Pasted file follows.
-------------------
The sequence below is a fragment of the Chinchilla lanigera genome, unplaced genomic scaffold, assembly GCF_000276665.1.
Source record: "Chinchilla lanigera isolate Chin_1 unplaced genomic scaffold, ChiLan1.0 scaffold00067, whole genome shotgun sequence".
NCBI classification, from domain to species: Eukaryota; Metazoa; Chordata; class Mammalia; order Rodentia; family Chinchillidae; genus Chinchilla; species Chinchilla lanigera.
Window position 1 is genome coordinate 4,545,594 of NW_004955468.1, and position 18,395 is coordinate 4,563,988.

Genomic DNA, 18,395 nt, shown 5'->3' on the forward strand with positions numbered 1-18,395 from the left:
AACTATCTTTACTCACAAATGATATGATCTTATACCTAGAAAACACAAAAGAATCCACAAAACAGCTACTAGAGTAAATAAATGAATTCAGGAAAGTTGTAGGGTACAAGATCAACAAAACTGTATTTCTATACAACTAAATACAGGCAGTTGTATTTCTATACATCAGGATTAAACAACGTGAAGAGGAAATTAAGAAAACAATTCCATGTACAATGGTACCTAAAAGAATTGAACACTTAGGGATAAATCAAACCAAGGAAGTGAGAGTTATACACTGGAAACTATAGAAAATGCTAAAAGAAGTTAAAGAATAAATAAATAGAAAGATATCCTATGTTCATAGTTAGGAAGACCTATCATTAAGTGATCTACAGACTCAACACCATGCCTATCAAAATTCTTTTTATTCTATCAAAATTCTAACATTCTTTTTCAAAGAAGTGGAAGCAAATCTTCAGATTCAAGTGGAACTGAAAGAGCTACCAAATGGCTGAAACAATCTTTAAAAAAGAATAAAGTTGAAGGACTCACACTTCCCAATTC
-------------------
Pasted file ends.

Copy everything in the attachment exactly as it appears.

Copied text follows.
The sequence below is a fragment of the Chinchilla lanigera genome, unplaced genomic scaffold, assembly GCF_000276665.1.
Source record: "Chinchilla lanigera isolate Chin_1 unplaced genomic scaffold, ChiLan1.0 scaffold00067, whole genome shotgun sequence".
NCBI classification, from domain to species: Eukaryota; Metazoa; Chordata; class Mammalia; order Rodentia; family Chinchillidae; genus Chinchilla; species Chinchilla lanigera.
Window position 1 is genome coordinate 4,545,594 of NW_004955468.1, and position 18,395 is coordinate 4,563,988.

Genomic DNA, 18,395 nt, shown 5'->3' on the forward strand with positions numbered 1-18,395 from the left:
AACTATCTTTACTCACAAATGATATGATCTTATACCTAGAAAACACAAAAGAATCCACAAAACAGCTACTAGAGTAAATAAATGAATTCAGGAAAGTTGTAGGGTACAAGATCAACAAAACTGTATTTCTATACAACTAAATACAGGCAGTTGTATTTCTATACATCAGGATTAAACAACGTGAAGAGGAAATTAAGAAAACAATTCCATGTACAATGGTACCTAAAAGAATTGAACACTTAGGGATAAATCAAACCAAGGAAGTGAGAGTTATACACTGGAAACTATAGAAAATGCTAAAAGAAGTTAAAGAATAAATAAATAGAAAGATATCCTATGTTCATAGTTAGGAAGACCTATCATTAAGTGATCTACAGACTCAACACCATGCCTATCAAAATTCTTTTTATTCTATCAAAATTCTAACATTCTTTTTCAAAGAAGTGGAAGCAAATCTTCAGATTCAAGTGGAACTGAAAGAGCTACCAAATGGCTGAAACAATCTTTAAAAAAGAATAAAGTTGAAGGACTCACACTTCCCAATTC